This teamfight serves perfectly to elucidate Gambit’s issues when faced with a team of the Flash Wolves’ calibre. Gambit demonstrated awkward and poorly considered calls, mechanical errors, and a failure to understand both where the power in their composition lay, and how much of it would be required to stand up to specific elements of the Flash Wolves’ composition. Though this fight only cost them one game, it was the game they were best positioned to win, and what we learned about how Gambit functioned under pressure helps explain how they were so outclassed by the Flash Wolves throughout the series. Yet as tragic as the loss was for Gambit fans, at the end of the day, the better team won.

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Featured photo from Riot Games

Flash Wolves

Flash Wolves wipe the floor with the competition on the first day of MSI

After putting up poor performances on the international stage in the past years, Flash Wolves have come into the 2018 Mid Season Invitational with a point to prove. That point being that they are indeed a top tier team. If the first day of the group stage is anything to go by, that point is very much valid.

Today Flash Wolves faced off against fellow play-in stage survivors, EVOS, and the Kings of the EU LCS, Fnatic to start their run. Flash Wolves triumphed over both of these teams by employing their aggressive, calculated playstyle.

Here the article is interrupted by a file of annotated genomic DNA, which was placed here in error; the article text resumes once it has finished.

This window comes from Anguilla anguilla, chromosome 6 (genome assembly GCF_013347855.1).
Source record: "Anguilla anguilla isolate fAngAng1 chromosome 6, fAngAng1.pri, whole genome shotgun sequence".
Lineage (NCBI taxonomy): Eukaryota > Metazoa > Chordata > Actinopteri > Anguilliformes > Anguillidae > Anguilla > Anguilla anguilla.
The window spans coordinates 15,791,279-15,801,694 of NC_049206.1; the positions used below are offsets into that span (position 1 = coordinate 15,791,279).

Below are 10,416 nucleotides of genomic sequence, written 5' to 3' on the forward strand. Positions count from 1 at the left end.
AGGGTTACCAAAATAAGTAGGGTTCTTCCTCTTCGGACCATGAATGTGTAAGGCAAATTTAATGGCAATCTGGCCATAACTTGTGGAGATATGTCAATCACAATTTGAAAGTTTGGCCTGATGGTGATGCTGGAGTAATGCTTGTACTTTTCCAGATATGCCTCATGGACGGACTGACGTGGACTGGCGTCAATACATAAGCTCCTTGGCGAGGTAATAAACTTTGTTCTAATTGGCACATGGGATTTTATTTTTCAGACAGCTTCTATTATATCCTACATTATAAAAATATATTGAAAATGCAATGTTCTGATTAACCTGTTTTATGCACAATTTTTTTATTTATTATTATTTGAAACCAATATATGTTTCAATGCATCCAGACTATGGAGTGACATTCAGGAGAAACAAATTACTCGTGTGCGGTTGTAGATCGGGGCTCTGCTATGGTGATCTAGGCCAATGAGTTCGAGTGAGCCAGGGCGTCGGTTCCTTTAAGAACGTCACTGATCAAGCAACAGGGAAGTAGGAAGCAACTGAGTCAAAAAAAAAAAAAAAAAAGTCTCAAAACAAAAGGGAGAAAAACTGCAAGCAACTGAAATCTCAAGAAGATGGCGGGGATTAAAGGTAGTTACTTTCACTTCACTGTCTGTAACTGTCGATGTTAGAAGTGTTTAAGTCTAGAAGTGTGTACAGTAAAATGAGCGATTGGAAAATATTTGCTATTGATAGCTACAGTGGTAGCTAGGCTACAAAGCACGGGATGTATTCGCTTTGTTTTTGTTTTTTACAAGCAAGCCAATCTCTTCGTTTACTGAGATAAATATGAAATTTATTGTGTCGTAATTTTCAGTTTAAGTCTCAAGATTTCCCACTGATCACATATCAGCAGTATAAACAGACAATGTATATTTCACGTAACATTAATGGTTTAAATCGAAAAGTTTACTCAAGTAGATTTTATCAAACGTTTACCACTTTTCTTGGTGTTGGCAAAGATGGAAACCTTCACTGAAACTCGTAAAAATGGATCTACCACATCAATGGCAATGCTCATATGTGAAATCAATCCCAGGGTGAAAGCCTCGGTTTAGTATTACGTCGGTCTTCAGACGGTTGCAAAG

Maple is Godly

Much of today’s wins came down to the phenomenal performance coming out of mid laner Huang “Maple” Yi-Tan. Posting an impressive combined scoreline of 19/0/9, Maple came out and showed the world just what he is made of. In their first game against EVOS, Maple was able to roam to his side lanes consistently. Almost every time he did this he would pick up a kill, allowing him to snowball incredibly hard.

Flash Wolves

Source: Riot Games Flickr

In the second game, Maple was a force to be reckoned with on Vladimir. He would constantly dive onto Fnatic’s back line of Martin “Rekkles” Larsson and Rasmus “Caps” Winther and quickly kill or chunk them out to make sure they had no impact in a team fight. This allowed his team to win team fights consistently by dealing with the remaining players.

 

EVOS Can’t Clear Raptors

Flash Wolves

Source: Riot Games Flickr